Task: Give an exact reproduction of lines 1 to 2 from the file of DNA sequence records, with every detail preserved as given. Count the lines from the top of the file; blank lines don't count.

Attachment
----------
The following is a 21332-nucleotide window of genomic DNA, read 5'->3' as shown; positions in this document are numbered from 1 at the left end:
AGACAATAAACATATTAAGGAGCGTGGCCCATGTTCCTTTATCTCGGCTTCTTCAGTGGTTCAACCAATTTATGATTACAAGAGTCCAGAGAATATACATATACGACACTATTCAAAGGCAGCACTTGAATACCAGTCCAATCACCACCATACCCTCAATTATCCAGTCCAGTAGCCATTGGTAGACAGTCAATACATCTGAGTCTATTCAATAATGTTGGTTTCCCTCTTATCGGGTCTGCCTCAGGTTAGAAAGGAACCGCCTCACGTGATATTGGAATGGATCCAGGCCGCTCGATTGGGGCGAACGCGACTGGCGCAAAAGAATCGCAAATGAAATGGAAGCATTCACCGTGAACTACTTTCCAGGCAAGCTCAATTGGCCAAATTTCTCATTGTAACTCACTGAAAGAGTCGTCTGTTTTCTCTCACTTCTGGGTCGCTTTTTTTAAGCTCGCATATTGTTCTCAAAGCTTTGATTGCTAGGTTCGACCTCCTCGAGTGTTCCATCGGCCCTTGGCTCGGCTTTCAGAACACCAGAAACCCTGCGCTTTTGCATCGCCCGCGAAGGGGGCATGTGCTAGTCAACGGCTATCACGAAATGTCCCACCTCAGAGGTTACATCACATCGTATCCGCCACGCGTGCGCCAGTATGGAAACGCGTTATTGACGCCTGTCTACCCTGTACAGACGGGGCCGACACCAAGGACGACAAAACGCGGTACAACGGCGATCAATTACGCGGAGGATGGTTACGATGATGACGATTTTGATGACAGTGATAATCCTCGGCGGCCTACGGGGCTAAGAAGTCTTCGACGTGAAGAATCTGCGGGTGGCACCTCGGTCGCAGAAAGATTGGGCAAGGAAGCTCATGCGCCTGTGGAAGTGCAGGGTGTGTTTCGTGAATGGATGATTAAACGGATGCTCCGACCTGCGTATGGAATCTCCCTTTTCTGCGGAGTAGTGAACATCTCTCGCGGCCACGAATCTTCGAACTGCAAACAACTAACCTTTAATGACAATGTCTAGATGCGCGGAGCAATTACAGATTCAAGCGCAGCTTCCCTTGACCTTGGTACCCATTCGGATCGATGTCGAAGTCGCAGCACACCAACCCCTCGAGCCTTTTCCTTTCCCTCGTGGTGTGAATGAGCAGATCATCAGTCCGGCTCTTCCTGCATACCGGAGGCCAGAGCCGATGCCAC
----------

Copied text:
The following is a 21332-nucleotide window of genomic DNA, read 5'->3' as shown; positions in this document are numbered from 1 at the left end:
AGACAATAAACATATTAAGGAGCGTGGCCCATGTTCCTTTATCTCGGCTTCTTCAGTGGTTCAACCAATTTATGATTACAAGAGTCCAGAGAATATACATATACGACACTATTCAAAGGCAGCACTTGAATACCAGTCCAATCACCACCATACCCTCAATTATCCAGTCCAGTAGCCATTGGTAGACAGTCAATACATCTGAGTCTATTCAATAATGTTGGTTTCCCTCTTATCGGGTCTGCCTCAGGTTAGAAAGGAACCGCCTCACGTGATATTGGAATGGATCCAGGCCGCTCGATTGGGGCGAACGCGACTGGCGCAAAAGAATCGCAAATGAAATGGAAGCATTCACCGTGAACTACTTTCCAGGCAAGCTCAATTGGCCAAATTTCTCATTGTAACTCACTGAAAGAGTCGTCTGTTTTCTCTCACTTCTGGGTCGCTTTTTTTAAGCTCGCATATTGTTCTCAAAGCTTTGATTGCTAGGTTCGACCTCCTCGAGTGTTCCATCGGCCCTTGGCTCGGCTTTCAGAACACCAGAAACCCTGCGCTTTTGCATCGCCCGCGAAGGGGGCATGTGCTAGTCAACGGCTATCACGAAATGTCCCACCTCAGAGGTTACATCACATCGTATCCGCCACGCGTGCGCCAGTATGGAAACGCGTTATTGACGCCTGTCTACCCTGTACAGACGGGGCCGACACCAAGGACGACAAAACGCGGTACAACGGCGATCAATTACGCGGAGGATGGTTACGATGATGACGATTTTGATGACAGTGATAATCCTCGGCGGCCTACGGGGCTAAGAAGTCTTCGACGTGAAGAATCTGCGGGTGGCACCTCGGTCGCAGAAAGATTGGGCAAGGAAGCTCATGCGCCTGTGGAAGTGCAGGGTGTGTTTCGTGAATGGATGATTAAACGGATGCTCCGACCTGCGTATGGAATCTCCCTTTTCTGCGGAGTAGTGAACATCTCTCGCGGCCACGAATCTTCGAACTGCAAACAACTAACCTTTAATGACAATGTCTAGATGCGCGGAGCAATTACAGATTCAAGCGCAGCTTCCCTTGACCTTGGTACCCATTCGGATCGATGTCGAAGTCGCAGCACACCAACCCCTCGAGCCTTTTCCTTTCCCTCGTGGTGTGAATGAGCAGATCATCAGTCCGGCTCTTCCTGCATACCGGAGGCCAGAGCCGATGCCAC